While I continued researching current cancer treatments, therapies, and medications, the inconsistencies of treatment as well as the failure of prescribed and administered therapies and medications to have any curative effect became apparent. Hence and not just by chance, Big Pharma’s allegedly “effective” therapies came into focus that result almost nine million cancer deaths globally a year. There is practically no cure for cancer at present because the eight and a half million “survivors” have on average up to about five years of progression free survival before the cancer recurs in a more aggressive form and death.
My research also shed light on malpractice and corruptibility of institutes and practitioners as well as the media’s promotion of alleged advances in conventional cancer treatment.
The negative and depressing outcome of the research of current cancer treatment moved me to search for new and unconventional treatments and medications and concluded with an investigation of curative therapies that provide hope for all people afflicted with cancer, directly and indirectly. The outcome was what I call the case for effective immunotherapy to heal patients of their cancer.
It resulted in a positive outlook that should give hope to all people diagnosed with cancer to be cured of the disease for good in the foreseeable future. It is still a long way to go and the scientists and researchers will want to learn much more about cancer and the immune system before a great and ultimate medical breakthrough will be achieved. The good news is that there is indeed light at the end of the tunnel and by all accounts it is not an oncoming train.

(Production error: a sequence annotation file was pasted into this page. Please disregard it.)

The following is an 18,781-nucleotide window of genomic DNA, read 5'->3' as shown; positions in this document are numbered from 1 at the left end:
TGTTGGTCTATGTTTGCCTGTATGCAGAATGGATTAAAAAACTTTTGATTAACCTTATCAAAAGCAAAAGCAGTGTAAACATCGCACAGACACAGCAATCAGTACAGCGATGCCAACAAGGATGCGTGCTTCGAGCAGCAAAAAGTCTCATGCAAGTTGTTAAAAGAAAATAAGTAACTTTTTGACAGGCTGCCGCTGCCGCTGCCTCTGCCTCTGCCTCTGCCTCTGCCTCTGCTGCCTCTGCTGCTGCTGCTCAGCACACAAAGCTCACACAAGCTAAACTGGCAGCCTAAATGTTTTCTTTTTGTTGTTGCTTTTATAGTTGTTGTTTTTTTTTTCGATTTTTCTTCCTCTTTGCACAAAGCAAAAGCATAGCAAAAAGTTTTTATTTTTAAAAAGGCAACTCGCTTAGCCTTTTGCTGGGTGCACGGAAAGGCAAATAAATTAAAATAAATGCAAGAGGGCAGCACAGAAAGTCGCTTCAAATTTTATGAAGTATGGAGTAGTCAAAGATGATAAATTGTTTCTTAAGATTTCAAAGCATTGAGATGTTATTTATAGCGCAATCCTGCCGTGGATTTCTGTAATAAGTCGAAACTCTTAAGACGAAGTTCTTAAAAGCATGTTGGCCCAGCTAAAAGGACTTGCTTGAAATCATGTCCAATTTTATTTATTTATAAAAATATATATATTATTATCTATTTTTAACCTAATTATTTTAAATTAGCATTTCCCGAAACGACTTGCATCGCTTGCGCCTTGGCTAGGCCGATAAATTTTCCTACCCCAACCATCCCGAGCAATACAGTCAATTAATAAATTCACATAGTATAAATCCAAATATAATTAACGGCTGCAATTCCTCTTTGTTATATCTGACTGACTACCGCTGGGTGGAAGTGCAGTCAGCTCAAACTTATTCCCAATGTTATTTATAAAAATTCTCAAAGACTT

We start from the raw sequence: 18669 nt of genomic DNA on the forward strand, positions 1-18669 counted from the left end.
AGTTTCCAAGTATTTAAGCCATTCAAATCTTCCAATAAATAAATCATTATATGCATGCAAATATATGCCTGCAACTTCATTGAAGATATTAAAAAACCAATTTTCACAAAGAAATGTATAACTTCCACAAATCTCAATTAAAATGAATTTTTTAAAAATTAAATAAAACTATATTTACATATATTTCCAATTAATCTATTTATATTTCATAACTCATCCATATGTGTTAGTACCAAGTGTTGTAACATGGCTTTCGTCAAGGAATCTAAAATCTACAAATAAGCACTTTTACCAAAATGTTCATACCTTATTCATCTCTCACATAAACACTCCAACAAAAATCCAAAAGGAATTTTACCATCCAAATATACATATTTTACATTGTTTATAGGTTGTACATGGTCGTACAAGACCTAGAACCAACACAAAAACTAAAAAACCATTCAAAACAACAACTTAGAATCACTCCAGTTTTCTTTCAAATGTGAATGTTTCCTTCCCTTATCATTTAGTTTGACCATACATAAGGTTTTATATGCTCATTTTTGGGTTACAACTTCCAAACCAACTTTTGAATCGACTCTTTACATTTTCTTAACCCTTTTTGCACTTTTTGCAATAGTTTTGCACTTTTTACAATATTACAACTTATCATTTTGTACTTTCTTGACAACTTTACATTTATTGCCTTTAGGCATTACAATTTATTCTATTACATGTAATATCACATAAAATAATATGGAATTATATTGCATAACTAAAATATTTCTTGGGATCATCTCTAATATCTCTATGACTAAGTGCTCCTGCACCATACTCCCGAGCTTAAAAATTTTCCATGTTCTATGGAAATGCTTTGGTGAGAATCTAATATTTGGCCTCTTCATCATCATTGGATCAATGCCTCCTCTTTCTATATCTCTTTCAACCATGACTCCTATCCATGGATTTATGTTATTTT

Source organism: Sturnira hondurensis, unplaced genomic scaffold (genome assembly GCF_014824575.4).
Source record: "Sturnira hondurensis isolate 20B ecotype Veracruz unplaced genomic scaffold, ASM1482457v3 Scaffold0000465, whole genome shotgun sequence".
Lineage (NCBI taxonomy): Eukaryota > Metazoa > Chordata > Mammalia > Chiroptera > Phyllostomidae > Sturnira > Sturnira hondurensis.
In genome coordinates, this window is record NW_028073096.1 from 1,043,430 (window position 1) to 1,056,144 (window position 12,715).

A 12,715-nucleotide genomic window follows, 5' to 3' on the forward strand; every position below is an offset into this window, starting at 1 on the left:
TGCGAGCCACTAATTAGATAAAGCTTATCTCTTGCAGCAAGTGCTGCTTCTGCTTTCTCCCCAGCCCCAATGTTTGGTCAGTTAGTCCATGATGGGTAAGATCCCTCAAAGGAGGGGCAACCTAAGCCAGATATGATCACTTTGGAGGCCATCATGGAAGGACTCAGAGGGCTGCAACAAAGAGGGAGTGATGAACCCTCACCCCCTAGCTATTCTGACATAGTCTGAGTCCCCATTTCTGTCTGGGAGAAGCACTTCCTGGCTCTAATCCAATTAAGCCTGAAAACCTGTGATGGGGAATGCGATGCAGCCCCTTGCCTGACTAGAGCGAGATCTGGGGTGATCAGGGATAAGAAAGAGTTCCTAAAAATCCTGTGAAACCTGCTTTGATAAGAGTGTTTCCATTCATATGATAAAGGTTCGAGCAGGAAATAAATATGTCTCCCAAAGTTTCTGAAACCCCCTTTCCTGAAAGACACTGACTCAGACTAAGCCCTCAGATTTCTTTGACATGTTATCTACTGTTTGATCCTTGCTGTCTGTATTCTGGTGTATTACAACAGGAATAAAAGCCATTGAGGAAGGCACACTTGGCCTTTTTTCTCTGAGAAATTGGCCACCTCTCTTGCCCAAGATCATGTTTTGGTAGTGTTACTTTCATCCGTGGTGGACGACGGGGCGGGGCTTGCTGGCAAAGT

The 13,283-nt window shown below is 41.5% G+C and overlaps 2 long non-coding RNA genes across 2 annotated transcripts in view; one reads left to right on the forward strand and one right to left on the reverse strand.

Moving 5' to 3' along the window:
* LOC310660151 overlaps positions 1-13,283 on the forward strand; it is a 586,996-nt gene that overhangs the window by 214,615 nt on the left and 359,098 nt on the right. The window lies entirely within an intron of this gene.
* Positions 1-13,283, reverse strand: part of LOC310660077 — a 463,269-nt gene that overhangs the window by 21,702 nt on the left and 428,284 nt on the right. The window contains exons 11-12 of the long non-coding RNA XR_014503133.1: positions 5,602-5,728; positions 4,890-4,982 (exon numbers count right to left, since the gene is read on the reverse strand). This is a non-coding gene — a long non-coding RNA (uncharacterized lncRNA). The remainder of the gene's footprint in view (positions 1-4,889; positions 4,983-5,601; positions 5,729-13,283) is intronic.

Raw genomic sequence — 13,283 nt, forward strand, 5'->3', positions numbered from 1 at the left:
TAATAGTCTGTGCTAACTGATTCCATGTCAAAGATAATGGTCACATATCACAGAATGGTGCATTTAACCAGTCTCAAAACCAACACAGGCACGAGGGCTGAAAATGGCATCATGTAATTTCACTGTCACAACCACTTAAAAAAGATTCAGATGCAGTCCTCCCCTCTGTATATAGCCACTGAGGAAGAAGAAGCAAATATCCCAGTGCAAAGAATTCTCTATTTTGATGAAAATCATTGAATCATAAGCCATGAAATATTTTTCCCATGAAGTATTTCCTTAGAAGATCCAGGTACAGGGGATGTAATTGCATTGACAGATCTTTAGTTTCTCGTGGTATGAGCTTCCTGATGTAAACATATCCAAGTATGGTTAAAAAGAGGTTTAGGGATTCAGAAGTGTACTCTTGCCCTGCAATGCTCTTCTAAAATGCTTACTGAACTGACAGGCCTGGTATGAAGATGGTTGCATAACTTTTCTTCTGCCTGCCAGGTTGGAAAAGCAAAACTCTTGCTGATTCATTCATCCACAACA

The critical wording describing dithering medics and useless therapies may look like a condemnation of the health care systems of the two countries where my wife was diagnosed and ultimately failed to be treated effectively. But it is not! The health care systems of most other countries are not any better and in many cases far worse. It doesn’t matter if a health care system is public or private, universal or based on individual health insurance policies. All of them are inadequate to provide effective curative cancer treatments and prevent the deaths of millions of patients.
Several hurdles will have to be taken to improve health care. Among them are better work conditions and salaries of health care workers to attract more young people into these professions and alleviate present day shortages, increased financing of immunotherapy research and development, overcoming the bureaucracy that refuses to accept researchers' trial results as relevant, as well as Big Pharma’s lack of interest in and its active hindrance of finding and implementing a cancer cure.
I trust that the health care operators as well as governments on the whole will take the criticisms to heart and recognise the positive pointers.
The epidemics and pandemics of the recent past have confirmed the aforementioned inadequacies of current health care policies. It begs the question if any country needs more bureaucrats to administer its health care system than medical practitioners and yet at salaries that would make nurses swoon with happiness if they received the bureaucrats’ remuneration in recognition of their work.